·       New Homes Bonus provisional level of funding of £1,354,430 for 2021/22.  The level of funding 2020/21 was £1,836,820.  The Medium Term Financial Plan assumed £815,000, therefore, there was an additional £539,000 compared to the MTFS.  The forecast level for 2022-23 for the projected New Homes Bonus income was £434,860 which was a potential reduction of over £0.920m funding on current level.  There was uncertainty regarding future funding and design of a new scheme for 2022/23.

·       Business Rates Retention and forecast levels of income for 2021/22 year. The Authority retained 50% of any growth plus a percentage from the Devon pool.  The Devon pool contribution was uncertain and therefore not included in the budget. The risk to the 50% of the growth which the Authority retained was that Central Government could reset the base line level therefore potentially reducing the Authority’s income from this source and have an impact on the revenue budget.  It was anticipated that indicative allocations would be announced in Autumn 2021.

·       Strategic Grants (appendix B) – the Medium Term Financial Plan had originally supported in principle the planned reductions to strategic grants in line with percentage reductions in Government funding to the local authority.  However, the Government settlement was slightly better than forecast and therefore it was recommended that there be no reduction for 2021/22 in recognition of the works done by the sector to aid the community during the pandemic.

·       Original £2m projected funding gap and how this was broken down.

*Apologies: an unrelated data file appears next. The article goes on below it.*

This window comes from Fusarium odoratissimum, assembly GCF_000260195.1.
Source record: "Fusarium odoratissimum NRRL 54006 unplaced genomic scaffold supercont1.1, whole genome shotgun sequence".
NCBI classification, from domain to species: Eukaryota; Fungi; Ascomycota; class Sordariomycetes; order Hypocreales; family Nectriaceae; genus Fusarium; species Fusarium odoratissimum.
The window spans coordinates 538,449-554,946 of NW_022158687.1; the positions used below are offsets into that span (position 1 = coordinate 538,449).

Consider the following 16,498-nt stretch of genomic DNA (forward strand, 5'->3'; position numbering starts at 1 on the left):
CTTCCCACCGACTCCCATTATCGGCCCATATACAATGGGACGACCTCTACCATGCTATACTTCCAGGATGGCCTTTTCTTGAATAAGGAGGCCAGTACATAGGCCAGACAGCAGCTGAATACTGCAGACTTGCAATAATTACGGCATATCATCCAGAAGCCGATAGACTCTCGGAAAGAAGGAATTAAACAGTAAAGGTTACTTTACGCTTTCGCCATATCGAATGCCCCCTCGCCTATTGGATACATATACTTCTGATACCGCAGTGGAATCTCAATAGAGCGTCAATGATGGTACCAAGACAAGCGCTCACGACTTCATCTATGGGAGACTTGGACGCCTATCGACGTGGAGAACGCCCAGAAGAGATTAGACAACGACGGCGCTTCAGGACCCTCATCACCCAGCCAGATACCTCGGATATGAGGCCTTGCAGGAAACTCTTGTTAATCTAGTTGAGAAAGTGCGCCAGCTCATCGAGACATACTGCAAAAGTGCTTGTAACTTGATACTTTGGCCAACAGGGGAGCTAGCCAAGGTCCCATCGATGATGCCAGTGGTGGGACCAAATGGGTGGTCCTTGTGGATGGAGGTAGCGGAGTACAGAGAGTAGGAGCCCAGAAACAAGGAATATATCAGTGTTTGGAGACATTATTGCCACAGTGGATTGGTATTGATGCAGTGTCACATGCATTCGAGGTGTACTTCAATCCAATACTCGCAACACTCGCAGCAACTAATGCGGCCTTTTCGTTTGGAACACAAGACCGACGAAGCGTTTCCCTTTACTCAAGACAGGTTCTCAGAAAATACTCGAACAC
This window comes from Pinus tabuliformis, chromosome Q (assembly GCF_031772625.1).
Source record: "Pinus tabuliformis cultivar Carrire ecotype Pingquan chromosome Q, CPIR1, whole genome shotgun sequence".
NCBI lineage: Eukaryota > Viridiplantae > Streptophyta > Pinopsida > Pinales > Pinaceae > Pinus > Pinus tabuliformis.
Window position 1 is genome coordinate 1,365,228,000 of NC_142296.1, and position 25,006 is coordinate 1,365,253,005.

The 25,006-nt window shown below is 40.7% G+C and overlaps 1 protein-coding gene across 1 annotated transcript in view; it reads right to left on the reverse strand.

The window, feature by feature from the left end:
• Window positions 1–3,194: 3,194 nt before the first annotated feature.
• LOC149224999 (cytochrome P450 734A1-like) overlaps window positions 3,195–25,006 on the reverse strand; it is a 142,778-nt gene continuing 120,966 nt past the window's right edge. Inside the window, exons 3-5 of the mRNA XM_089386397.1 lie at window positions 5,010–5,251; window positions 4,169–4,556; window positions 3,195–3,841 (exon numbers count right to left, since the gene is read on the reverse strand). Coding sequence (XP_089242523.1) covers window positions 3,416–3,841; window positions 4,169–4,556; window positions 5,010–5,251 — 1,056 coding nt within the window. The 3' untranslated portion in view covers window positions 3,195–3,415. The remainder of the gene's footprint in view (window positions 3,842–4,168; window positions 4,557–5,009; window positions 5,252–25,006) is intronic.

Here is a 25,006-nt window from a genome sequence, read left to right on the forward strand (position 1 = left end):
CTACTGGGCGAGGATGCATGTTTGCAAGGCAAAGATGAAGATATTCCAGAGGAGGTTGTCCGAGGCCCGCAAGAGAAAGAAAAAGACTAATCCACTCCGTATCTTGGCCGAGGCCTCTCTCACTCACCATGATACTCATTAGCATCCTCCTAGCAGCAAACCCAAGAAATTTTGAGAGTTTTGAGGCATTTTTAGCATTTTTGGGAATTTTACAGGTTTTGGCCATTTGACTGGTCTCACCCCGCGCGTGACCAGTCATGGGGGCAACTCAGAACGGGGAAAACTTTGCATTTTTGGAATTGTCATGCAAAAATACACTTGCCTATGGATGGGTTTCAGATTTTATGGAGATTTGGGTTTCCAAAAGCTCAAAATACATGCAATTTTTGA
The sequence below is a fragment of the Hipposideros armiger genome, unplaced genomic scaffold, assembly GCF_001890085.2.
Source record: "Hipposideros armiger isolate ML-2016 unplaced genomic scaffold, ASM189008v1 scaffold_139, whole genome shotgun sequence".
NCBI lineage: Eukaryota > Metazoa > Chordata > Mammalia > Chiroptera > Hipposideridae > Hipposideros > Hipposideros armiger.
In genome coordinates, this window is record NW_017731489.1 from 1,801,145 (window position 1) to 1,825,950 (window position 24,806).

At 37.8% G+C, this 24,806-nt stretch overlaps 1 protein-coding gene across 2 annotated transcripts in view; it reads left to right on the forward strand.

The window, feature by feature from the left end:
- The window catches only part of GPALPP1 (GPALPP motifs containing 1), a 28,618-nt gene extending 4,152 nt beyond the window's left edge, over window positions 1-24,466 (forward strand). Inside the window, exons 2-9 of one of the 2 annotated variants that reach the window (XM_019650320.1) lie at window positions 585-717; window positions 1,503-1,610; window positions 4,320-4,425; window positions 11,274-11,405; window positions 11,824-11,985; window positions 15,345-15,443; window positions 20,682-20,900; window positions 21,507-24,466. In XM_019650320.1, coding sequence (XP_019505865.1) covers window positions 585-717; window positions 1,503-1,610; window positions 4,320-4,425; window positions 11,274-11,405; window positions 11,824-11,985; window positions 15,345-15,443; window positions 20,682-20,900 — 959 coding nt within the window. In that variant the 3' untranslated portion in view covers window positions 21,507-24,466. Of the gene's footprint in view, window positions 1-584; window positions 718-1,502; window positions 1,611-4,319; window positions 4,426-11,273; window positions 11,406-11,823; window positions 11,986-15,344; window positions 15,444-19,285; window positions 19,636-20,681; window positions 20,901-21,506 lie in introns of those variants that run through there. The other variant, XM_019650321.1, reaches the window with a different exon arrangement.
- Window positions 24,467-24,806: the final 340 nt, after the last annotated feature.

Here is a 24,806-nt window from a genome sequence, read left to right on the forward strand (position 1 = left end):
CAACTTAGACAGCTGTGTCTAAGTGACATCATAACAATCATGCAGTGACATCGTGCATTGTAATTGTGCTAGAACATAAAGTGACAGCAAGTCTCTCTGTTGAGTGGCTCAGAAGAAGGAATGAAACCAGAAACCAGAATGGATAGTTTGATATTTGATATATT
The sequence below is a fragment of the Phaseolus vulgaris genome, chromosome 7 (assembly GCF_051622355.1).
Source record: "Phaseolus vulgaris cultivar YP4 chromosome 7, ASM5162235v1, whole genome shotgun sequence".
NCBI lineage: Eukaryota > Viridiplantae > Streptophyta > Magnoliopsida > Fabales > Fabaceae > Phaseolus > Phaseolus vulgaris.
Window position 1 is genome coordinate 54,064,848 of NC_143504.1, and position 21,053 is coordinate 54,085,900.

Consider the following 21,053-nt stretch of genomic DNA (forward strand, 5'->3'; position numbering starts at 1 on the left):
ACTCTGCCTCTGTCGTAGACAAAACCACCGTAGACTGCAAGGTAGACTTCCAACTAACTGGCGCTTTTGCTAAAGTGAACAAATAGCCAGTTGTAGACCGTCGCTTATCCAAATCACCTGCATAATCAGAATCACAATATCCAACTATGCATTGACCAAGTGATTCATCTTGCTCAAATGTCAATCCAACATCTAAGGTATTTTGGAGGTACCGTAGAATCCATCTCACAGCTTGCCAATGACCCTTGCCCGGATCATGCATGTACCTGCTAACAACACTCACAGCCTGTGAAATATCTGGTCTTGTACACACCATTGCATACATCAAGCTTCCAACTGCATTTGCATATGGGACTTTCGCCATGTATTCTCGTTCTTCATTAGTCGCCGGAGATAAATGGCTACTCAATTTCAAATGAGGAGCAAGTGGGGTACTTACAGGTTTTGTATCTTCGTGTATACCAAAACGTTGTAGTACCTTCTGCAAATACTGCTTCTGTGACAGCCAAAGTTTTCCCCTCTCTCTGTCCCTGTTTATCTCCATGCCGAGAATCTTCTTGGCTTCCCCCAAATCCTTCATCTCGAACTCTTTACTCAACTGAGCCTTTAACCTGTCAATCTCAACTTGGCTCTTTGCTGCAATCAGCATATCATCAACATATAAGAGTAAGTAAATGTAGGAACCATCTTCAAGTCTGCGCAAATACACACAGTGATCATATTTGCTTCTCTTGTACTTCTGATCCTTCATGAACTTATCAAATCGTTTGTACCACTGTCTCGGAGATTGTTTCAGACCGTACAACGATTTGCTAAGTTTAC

·       Draft Revenue Budget 2021/22 (Appendix A) showed a balanced budget and assumed: £5 increase on Band D Council Tax (as in previous years); fees and charges uplift by 2% and Garden Waste subscription increase from £36 to £40 as originally planned in the Medium Term Financial Plan; no reductions to Strategic Grants, Climate Environment or Councillor Grants.  The risks were the ongoing impact of Covid 19 on the revenue budget.

·       Reserves (Appendix C). General fund balance forecast level at 31 March 2022 was £1.161m (8.5% of net budget). The recommended level was 5%-10%. Earmarked reserves forecast level at 31 March 2022 was £4.048m.  In compliance with Local Government Act 2003, the Chief Financial Officer assured members of the robustness of the estimates and the adequacy of the proposed financial reserves.

·       Medium Term Financial Strategy 2021-2025 had now been refreshed.  The funding gap originally faced for 2021-22 had now moved to 2022-23.  Fundamental to bridging future year budget gaps would be the delivery of actions following the recent adoption of the Commercialisation Strategy.  It had been based on a number of assumptions about the future which included: Fair Funding Review – planned for 2022-23 (assumed - £0.916m reduction); New Homes Bonus Review – planned for 2022-23 (assumed -£0.919m reduction for 2022-23 and further -£0.435m reduction for 2023-24); Uncertainty of not having a multi-year settlement.  Paragraph provided further detail on the budget gap and paragraph provided further detail on what had not been included yet.  Appendix D detailed the modelled financial projections.